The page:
There’s more…Denise McVea contends there was a racial aspect concerning Emily West and the possibility that Adina de Zavala, being the Zavala family’s keeper of documents, altered and/or destroyed some important papers hinting at Emily’s racial makeup. Denise MCVea convincingly pieces together the well-thought-out theory. True or not, the book has caused a Texas-sized sensation.
Adina de Zavala the Preservationist Extraordinaire
Emily West de Zavala told her granddaughter Adina intimate stories of the important part their family played in Texas history. Because of this personal familial connection Adina grew up very possessive about these memories. It is feasible that she might have betrayed the truth to protect her family’s reputation. Adina described herself as "...a jealous lover of Texas history."
Racial prejudice is ugly but it’s necessary we view this issue, justly or not, in the way it was perceived in those days.
Adina will always be remembered for her efforts in preserving Texas missions, placing of plaques, and persuading the powers that be to name schools after historical Texas heroes. The Texas Legislature posthumously honored Adina with a resolution to her life devoted "...to Texas history, folklore,and general civic and patriotic work...immortalizing Texas history for the ages."
Adina de Zavala died on May 1st, 1955.
Her casket was carried in front of the Alamo as a fitting tribute to her work in preserving the landmark.
The Second Alamo Siege (Adina Barricades herself Inside the Alamo!)
On February 10th through the 13th, 1908 Adina made national headlines in all the newspapers. She became a folkloric American hero by barricading herself in the Alamo. The future of the Alamo was in peril because an important area (the long barracks) of the complex was on the verge of being torn down to make way for a proposed part of a plaza (quite possibly a parking lot). Adina was convinced the long barracks was the area of the Alamo where the main fighting occurred. The distractors at the time believed she was wrong. They thought the long barracks was built after the famous battle. Adina de Zavala was later proven right.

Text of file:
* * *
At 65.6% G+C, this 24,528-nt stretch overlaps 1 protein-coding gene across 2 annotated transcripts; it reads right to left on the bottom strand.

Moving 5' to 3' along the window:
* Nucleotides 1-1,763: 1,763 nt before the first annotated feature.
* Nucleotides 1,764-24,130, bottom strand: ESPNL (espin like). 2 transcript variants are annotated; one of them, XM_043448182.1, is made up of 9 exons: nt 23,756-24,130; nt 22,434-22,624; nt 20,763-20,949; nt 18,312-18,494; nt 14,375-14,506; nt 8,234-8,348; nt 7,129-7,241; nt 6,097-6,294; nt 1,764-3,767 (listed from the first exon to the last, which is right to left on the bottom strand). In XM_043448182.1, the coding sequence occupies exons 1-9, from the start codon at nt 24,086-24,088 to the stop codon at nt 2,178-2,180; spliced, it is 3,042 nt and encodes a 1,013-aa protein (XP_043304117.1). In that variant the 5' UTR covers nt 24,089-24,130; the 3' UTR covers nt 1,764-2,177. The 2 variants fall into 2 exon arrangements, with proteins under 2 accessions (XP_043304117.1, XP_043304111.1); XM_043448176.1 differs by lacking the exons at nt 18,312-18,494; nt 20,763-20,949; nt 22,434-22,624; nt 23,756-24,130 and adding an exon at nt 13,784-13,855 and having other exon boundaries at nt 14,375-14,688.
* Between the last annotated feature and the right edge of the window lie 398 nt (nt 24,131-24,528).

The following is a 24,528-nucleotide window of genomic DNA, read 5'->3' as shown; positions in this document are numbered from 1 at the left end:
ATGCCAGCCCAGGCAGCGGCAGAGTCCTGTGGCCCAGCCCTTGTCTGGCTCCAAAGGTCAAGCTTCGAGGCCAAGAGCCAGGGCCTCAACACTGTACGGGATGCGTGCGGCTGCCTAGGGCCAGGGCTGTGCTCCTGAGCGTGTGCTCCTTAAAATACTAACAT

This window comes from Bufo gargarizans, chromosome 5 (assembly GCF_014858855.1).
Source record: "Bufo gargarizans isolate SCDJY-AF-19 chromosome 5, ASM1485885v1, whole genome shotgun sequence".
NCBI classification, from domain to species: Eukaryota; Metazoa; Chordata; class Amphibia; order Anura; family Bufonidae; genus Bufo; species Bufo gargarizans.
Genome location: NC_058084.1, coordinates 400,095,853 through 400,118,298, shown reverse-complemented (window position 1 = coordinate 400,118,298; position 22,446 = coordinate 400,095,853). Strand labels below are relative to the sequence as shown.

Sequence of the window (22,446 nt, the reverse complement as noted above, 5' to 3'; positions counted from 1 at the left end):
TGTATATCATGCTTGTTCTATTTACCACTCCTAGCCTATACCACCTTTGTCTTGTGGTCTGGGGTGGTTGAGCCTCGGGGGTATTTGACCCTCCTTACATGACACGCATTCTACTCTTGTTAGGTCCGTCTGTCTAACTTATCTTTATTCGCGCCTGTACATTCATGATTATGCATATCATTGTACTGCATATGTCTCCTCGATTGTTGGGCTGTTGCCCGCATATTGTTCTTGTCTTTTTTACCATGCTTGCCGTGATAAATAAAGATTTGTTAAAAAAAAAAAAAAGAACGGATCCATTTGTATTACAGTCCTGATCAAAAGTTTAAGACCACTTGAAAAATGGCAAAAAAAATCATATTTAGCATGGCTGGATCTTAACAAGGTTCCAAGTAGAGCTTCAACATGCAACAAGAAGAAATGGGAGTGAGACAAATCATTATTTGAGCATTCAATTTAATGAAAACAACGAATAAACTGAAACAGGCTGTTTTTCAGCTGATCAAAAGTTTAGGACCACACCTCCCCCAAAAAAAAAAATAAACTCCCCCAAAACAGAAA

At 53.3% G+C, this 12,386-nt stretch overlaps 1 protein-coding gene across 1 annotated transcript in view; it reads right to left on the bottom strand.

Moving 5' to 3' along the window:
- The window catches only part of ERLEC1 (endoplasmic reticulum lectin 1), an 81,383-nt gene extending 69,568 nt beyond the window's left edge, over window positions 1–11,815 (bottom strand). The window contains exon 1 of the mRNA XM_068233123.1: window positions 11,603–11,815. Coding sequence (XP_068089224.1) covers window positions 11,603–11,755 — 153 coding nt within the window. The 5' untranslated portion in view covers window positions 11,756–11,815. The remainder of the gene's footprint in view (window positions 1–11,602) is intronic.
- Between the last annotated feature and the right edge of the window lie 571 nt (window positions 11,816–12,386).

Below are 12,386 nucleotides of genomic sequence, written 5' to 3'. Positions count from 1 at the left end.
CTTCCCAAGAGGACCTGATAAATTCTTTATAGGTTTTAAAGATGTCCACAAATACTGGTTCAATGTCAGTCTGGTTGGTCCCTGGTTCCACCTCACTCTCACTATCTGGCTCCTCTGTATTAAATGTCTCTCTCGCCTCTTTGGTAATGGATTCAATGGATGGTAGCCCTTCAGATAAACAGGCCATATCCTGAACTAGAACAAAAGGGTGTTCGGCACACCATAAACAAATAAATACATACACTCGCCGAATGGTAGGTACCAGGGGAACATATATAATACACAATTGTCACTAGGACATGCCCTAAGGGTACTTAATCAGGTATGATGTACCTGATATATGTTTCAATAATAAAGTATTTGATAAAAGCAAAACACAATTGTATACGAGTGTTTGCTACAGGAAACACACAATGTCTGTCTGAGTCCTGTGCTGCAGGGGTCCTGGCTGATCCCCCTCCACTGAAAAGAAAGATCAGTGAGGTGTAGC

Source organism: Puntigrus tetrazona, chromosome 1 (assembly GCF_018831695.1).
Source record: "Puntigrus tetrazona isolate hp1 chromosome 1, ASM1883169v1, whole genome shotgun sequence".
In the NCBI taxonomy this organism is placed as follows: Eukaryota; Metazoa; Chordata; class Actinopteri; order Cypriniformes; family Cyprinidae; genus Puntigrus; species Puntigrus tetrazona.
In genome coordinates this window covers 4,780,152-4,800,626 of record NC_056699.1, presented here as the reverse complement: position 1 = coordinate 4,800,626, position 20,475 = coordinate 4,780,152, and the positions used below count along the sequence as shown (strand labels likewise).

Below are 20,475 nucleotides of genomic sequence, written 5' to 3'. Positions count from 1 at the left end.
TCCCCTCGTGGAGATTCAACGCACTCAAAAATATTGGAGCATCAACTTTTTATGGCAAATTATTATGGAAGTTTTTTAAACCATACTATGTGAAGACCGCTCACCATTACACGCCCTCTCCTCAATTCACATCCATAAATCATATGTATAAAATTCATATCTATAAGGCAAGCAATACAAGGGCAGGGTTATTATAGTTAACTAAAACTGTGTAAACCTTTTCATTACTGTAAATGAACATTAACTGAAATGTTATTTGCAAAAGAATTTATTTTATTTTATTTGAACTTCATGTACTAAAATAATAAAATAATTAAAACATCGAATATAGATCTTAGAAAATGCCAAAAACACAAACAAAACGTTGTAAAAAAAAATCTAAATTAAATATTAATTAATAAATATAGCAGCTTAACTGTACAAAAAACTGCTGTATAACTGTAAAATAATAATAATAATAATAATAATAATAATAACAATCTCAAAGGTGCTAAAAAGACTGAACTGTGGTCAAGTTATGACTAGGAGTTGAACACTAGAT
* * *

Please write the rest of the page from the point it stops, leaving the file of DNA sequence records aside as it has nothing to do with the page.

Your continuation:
The standoff lasted three days and, for a period of time, she had no food, water or electricity. Forty-six-year-old Adina was quoted as saying she would die for the cause. It’s interesting that her grandfather died at 46 years old having said the words “If I knew my death..." (read above)). On February 13th, 1908 the headlines in the New York Times said, “Alamo Siege Ended”. Soon after, Adina acquired the name “The Angel of The Alamo”. She was so admired for saving the long barracks that a music company published a song called “Remember the Alamo” with her picture right there on the front.
Fact or Fiction?
Whether or not Adina de Zavala deliberately altered her famous ancestor's documents is a genuine Texas mystery. Her legacy of preserving the Alamo and other Texas Landmarks is intact no matter the allegations.
Perhaps, we may never know what secrets died with Adina, "The Angel of The Alamo".
Kerry Allen (author) from SE Texas on July 06, 2014:
The article about Lorenzo de Zavala is on hubpages now.
"Early Texas Heroes: Lorenzo de Zavala, Vice President of the Republic of Texas".
Kerry Allen (author) from SE Texas on July 06, 2014:
You're too good to me! Thanks!
Debra Allen from West By God on July 06, 2014:
Now that was really interesting.
Kerry Allen (author) from SE Texas on June 16, 2014:
The two links previously included in this article were eliminated. Suite101 went out of business (As far as I know) and deleted my original articles on Emily West and Lorenzo de Zavala.
I will be re-adding the two links within the month. I have to find my originals and add them to my hubpages account.
Please stop by and check them out for they offer great insights to the "What Died With The Angel of The Alamo" article.
Kerry Allen (author) from SE Texas on March 26, 2013:
Check out the articles about Adina's grandparents, Lorenzo De Zavala and The Yellow Rose of Texas (Emily West) listed above. I think you'll find them interesting too.
Justsilvie on March 17, 2013:
Really interesting Hub! Voted up and shared.